JWST Background Variability
Backgrounds in JWST observations vary seasonally for a given sky position; the magnitude of that variation depends on the observation wavelength and ecliptic latitude.
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See also: JWST Background-Limited Observations, JWST Backgrounds Tool
JWST observations include background emission from the zodiacal cloud, the Galaxy, and the observatory itself. A component of the background that varies seasonally is the zodiacal emission, due to the changing path length of Solar System dust through which JWST must look and the temperatures of that dust. This means that for a given fixed target, the JWST backgrounds will vary seasonally in a predictable way. The variation is most pronounced for wavelengths ~<15 μm, where zodiacal emission dominates the JWST background, and for targets at low ecliptic latitude (near the ecliptic plane). One consequence, as explained below, is that targets near the ecliptic plane may be observable with a low background for only a small fraction of their observable window. This can be a significant scheduling constraint for observations that are determined to be background limited.
JWST backgrounds vary seasonally for a given sky position. The magnitude of its variation depends on the observation's wavelength and the target's ecliptic latitude.
APT, the ETC, and the JWST scheduling system calculate these backgrounds, using the same background model. The JWST Backgrounds Tool can be used to calculate and visualize the seasonal variation of backgrounds for a given target.
Spatial and temporal variability of the background
Some components of the JWST background should be constant with time and telescope pointing, while others vary seasonally.
Thermal self-emission dominates the JWST backgrounds for wavelengths > 12.5 μm. During commissioning, it was observed to be variable over ~week timescales by roughly 6% at F2550W, and less variable at shorter wavelengths.
Spatial variation of in-field emission
The in-field zodiacal emission depends strongly on ecliptic latitude. The in-field Galactic emission depends strongly on Galactic latitude.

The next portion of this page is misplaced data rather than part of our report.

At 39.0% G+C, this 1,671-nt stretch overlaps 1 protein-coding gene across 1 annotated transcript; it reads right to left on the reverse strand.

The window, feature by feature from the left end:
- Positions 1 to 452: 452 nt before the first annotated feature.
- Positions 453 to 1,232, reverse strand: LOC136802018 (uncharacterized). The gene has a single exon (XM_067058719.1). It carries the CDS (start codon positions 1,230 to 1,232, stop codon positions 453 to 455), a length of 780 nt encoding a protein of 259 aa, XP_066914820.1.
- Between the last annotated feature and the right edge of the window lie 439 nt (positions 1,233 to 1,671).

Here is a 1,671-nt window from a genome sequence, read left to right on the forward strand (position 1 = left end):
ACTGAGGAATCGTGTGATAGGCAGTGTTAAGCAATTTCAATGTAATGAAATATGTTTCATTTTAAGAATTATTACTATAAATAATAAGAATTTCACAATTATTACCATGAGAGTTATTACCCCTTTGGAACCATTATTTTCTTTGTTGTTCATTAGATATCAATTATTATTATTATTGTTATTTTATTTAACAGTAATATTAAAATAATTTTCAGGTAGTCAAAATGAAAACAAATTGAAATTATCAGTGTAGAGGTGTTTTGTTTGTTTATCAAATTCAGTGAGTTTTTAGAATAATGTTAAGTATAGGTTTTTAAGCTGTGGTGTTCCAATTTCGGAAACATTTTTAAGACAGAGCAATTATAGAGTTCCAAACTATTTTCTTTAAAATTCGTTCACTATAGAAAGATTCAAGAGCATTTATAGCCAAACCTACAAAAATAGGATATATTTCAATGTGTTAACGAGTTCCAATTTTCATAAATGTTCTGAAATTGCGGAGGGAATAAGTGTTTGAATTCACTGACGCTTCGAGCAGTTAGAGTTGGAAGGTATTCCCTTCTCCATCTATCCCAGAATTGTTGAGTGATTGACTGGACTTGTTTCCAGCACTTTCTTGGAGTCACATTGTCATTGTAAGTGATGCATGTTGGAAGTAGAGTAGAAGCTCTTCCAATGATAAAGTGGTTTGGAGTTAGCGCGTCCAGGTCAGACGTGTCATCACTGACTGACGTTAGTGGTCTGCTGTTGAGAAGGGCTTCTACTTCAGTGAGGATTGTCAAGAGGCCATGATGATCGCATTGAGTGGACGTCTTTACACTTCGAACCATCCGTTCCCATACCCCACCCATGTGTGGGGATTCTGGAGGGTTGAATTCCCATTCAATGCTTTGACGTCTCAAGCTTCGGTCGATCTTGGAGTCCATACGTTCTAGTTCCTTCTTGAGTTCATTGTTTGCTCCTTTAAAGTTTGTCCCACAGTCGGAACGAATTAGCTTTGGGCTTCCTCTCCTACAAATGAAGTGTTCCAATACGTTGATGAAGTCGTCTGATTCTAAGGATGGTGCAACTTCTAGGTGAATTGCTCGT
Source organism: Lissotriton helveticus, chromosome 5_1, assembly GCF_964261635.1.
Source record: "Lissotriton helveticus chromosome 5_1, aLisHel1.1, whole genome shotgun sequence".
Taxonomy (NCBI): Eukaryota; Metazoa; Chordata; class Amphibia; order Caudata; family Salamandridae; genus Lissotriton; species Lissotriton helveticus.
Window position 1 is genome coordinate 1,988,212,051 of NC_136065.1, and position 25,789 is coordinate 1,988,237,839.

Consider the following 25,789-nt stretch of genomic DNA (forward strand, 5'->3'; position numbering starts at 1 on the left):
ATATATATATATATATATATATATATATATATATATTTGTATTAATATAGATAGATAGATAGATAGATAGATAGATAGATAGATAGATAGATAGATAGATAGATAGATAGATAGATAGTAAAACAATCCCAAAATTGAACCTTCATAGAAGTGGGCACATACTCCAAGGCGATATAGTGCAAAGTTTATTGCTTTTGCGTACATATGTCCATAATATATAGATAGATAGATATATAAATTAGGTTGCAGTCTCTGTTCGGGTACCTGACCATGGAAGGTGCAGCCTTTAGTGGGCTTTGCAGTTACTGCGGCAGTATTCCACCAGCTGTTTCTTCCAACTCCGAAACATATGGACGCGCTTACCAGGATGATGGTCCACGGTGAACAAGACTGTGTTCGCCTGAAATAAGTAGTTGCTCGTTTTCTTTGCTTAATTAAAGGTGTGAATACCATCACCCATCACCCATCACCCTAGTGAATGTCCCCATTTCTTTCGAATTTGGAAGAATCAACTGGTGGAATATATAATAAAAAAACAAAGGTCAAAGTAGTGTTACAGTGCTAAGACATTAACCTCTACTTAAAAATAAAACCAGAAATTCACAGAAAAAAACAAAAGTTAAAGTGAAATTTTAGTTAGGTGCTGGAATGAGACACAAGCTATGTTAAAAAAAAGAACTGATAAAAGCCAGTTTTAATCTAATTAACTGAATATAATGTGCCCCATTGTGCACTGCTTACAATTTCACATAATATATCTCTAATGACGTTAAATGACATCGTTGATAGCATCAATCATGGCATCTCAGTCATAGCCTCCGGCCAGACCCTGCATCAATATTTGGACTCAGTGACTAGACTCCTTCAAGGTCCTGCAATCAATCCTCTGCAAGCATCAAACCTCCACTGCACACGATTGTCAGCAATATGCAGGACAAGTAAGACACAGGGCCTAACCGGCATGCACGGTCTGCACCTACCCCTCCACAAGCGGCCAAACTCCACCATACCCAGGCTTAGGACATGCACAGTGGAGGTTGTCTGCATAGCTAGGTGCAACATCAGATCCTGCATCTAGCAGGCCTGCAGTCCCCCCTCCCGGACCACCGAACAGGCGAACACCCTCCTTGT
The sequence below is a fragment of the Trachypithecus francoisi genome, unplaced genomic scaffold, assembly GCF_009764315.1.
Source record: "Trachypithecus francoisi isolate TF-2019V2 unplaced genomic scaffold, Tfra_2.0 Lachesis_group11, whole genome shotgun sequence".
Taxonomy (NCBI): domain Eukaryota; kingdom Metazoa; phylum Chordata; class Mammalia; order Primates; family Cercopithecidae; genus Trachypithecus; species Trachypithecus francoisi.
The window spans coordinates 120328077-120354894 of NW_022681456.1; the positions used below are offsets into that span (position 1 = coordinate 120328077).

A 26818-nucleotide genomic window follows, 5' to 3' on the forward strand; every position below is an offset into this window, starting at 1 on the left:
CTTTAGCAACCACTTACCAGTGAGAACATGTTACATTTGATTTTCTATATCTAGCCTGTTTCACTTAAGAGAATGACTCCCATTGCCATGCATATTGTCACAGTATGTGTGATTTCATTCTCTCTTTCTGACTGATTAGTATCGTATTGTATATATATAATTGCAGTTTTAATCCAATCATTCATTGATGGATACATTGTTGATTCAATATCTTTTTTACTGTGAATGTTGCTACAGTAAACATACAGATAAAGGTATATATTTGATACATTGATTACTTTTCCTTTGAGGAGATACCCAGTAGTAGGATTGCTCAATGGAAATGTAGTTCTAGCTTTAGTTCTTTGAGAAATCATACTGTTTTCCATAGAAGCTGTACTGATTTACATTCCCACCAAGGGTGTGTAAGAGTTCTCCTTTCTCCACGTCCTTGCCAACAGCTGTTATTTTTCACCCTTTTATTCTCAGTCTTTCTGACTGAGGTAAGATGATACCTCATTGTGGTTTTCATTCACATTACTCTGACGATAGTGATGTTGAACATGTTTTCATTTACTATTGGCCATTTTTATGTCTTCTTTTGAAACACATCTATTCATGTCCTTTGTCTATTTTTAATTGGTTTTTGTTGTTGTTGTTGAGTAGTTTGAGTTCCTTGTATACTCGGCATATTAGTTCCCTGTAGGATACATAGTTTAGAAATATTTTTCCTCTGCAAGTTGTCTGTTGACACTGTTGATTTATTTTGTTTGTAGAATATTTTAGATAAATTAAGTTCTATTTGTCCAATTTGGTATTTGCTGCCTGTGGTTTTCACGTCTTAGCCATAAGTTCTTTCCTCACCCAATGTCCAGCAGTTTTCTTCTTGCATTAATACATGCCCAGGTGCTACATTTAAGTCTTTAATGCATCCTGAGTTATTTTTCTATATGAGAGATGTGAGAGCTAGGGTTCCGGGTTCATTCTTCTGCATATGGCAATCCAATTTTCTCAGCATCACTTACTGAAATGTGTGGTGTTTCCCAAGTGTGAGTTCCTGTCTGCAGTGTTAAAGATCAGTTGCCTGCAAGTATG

Temporal variation of in-field emission
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Spatial and temporal variation of stray light
Users should be aware that JWST is subject to stray light, and they should use the ETC to understand the degree to which stray light affects the signal-to-noise estimates for their planned observations.
The amount of stray light depends on the pointing and the observatory V3 roll angle. Models predict a strong correlation of the stray light level with the in-field zodiacal and Galactic background level, since half the susceptibility to stray light is predicted to occur within 35 degrees of the boresight (observatory V1 axis).
However, JWST is also susceptible to stray light from sources located far from the boresight. The JWST Exposure Time Calculator (ETC) uses maps that predict the susceptibility of JWST to stray light, given material properties and expected levels of dust contamination. For a given celestial position and date (which determines the nominal observatory V3 roll angle), the ETC projects the susceptibility maps onto the astronomical sky, to predict the amount of stray light at each instrument focal plane.
How seasonal variation of the background affects schedulability
The number of days per year that a target is observable to JWST is a simple function of ecliptic latitude, as illustrated by Figure 2. The JWST backgrounds are also a function of ecliptic latitude—both the minimum background over a year, and the shape of the seasonal variability curve. This has important consequences for target observability.
Advice for proposers
See also: JWST Background-Limited Observations
The JWST Background-Limited Observations article describes a simple method, using the JWST ETC, to determine whether the signal-to-noise ratio of a particular observation is sensitive to the time-variable background. Observations that are background sensitive should use the Background Limited special requirement in APT, so that the observation will be scheduled when the background is relatively low. This special requirement affects the schedulability of an observation.